Athabasca, January 29, 2010 Prepared for Athabasca Watershed Council (AWC) and Tawatinaw Watershed Stewards (TWS) By Janice Pitman
… conservation over the coming decades will require unprecedented cooperation and partnership among governments, private sector and non-government organizations, and individual citizens. Consequently, the greatest challenge we and other members of the conservation community face is the need to form new and interdependent relationships, sharing integrated capacities, building on common strengths, identifying and addressing weaknesses, and focusing our responses on shared goals and objectives. - US Fish and Wildlife Service, Rising to the Challenge, Strategic Plan for Responding to Accelerating Climate Change , September 2010
March 3, 2010 Public information session in Athabasca
Was to be attended by Alberta Transportation, Stantec Engineering staff and Golder Associates to respond to public inquiries: Alberta Transportation did not attend
Stantec engineer explains that bridge can be replaced where it is, but requires more expensive construction
Could not answer questions regarding cost of alternatives or realignment as Alberta transportation not in attendance
Summer, 2010 Alberta Transportation required by DFO and Environment Canada to broaden scope of submission to include environmental, social, and heritage impacts. Citizens request and expect public involvement at this point, which is not forthcoming.
Fall, 2010 Major repairs to bridge
Fall, 2010 DFO requires new design of Tawatinaw realignment from Alberta Transportation with meanders, as previous design does not fulfil requirement, new design expected spring 2011
Winter, 2011 Condition of bridge is of concern to people
How can a decision made by town council in 2001 to accept a plan that has changed many times since then still be binding,?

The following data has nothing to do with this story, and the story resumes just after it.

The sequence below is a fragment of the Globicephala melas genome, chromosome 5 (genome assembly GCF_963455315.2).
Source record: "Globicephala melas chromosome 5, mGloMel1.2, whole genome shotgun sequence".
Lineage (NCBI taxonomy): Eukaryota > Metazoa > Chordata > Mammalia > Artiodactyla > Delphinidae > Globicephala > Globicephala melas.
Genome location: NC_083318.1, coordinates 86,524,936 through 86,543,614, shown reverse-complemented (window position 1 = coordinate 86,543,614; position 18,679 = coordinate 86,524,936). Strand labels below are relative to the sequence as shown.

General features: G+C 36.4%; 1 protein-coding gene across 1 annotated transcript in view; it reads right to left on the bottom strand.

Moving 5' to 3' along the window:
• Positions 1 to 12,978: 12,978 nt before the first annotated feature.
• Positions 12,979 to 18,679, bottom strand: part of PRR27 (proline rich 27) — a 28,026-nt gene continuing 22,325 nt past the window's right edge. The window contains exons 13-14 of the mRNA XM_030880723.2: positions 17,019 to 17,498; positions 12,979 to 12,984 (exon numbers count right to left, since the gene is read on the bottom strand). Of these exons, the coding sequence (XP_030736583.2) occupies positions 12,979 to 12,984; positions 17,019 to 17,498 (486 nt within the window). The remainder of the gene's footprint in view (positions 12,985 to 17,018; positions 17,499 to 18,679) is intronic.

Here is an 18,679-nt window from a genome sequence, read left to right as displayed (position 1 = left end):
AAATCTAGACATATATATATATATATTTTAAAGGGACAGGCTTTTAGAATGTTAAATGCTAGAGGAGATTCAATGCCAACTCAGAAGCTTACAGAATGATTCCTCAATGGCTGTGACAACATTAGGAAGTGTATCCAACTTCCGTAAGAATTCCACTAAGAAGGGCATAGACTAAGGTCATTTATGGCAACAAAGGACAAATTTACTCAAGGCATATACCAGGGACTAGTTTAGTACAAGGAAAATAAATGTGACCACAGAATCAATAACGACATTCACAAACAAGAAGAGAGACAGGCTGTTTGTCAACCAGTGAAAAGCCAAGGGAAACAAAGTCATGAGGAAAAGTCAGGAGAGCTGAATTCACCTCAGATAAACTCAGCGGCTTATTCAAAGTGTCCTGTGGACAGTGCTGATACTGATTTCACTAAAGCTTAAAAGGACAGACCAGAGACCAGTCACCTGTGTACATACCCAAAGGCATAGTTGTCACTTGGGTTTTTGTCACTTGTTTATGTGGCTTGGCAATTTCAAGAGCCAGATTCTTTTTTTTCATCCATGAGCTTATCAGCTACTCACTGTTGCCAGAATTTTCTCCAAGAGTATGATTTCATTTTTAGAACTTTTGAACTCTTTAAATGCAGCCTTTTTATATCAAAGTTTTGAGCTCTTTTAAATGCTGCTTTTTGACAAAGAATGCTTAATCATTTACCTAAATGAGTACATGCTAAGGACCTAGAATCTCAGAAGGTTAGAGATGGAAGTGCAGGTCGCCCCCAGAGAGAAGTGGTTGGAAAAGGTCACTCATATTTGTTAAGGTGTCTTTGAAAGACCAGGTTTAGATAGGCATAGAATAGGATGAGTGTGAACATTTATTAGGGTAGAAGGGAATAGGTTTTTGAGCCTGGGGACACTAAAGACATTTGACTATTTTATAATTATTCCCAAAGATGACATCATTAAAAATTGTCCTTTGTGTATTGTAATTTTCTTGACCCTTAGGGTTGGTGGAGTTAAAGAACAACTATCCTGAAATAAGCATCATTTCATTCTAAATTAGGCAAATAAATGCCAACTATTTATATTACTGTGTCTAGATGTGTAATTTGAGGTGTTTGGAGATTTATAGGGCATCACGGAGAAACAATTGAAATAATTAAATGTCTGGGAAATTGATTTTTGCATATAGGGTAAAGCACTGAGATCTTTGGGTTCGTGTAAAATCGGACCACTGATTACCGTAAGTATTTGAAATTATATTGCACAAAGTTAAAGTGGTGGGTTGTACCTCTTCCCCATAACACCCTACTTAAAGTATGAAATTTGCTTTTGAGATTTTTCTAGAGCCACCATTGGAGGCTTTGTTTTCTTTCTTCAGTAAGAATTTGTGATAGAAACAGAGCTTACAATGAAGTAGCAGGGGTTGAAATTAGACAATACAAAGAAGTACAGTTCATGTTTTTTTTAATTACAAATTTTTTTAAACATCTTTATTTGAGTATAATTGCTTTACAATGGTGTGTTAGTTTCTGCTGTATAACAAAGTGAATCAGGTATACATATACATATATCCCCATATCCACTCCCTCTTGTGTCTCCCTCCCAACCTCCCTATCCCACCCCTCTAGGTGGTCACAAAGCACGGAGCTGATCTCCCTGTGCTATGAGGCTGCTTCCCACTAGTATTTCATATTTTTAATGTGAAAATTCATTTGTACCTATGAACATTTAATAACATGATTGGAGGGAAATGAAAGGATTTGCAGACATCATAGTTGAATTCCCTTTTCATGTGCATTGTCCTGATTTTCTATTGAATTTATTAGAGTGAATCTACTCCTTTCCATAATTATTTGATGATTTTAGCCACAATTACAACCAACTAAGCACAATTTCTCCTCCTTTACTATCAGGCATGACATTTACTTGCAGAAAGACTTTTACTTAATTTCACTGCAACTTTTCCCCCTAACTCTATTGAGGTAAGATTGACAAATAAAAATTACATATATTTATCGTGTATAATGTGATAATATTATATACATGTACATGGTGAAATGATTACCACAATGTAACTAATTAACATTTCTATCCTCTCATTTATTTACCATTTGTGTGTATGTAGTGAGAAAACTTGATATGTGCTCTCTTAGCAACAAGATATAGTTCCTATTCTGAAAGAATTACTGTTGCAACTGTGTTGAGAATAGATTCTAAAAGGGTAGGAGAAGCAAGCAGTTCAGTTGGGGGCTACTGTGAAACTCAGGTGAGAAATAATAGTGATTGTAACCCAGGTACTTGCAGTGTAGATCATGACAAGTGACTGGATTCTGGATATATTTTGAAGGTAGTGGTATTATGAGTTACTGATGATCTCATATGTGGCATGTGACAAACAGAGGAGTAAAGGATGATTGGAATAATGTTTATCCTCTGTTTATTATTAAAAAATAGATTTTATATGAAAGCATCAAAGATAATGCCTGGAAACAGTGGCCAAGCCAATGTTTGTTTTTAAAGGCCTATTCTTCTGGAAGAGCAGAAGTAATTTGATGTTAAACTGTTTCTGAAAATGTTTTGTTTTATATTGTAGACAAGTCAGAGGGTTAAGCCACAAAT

How will the proposed development improve traffic flow?
What about the impact of continued heavy truck traffic in the downtown area on our safety, streets and buildings?
If the increase in traffic is largely due to an increase in economic development, why can our government not afford to build safe and adequate infrastructure that does not harm the environment?
How can we be assured that the new campground location on the outside of the curve of the Athabasca River combined with required cutting of dense, old growth forest will not further destabilize the banks of the Athabasca River?
The Tawatinaw Watershed is a large natural heritage system linking wetlands, lakes, and forests and a critical river corridor for wildlife connecting the Tawatinaw Watershed with the Athabasca River Corridor in the Town of Athabasca. How can a multiuse sidewalk for animals and humans maintain this link?
How can we influence Alberta Transportation to consult impacted citizens directly about this proposed project?
The Process of Decision Making in Alberta Often Affects Local Citizens and Environments Adversely
What Needs to be Changed?
Citizens would like:
To be fully engaged in a fair and open consultation process concerning projects that threaten human safety and potentially cause harmful impacts on the environment. Consultations should be recorded and made publicly available.
All levels and departments of government to be open and transparent about their decision making.
To see information sharing and cooperation among relevant government departments at all levels.
Watershed stewardship groups to be engaged early in conversation with government authorities concerning proposed development projects in order to prevent environmental impacts in their watershed.
The development of Watershed Management Plans to involve Watershed Stewardship Groups (WSG ’ s), local government authorities, Watershed Planning Advisory Councils (WPACs) and the Alberta Water Council (AWC), environmental non-government organizations (ENGO ’ S) and concerned citizens. All parties need to understand the full range of decisions that are made concerning water in their regions, and work together to prevent harm to their watersheds.
Watershed Management Plans that factor into strong regional stewardship plans that are sensitive to local circumstances.
Town Plans and Watershed Management Plans to become a vital part of decision making, not dust collectors on a shelf.
Recommendation: The WPACs could add to their websites a list of watershed groups within their regions, including their management plans, issues, concerns, and project successes. This could be a one-stop location for the public to access information about stewardship groups in their region.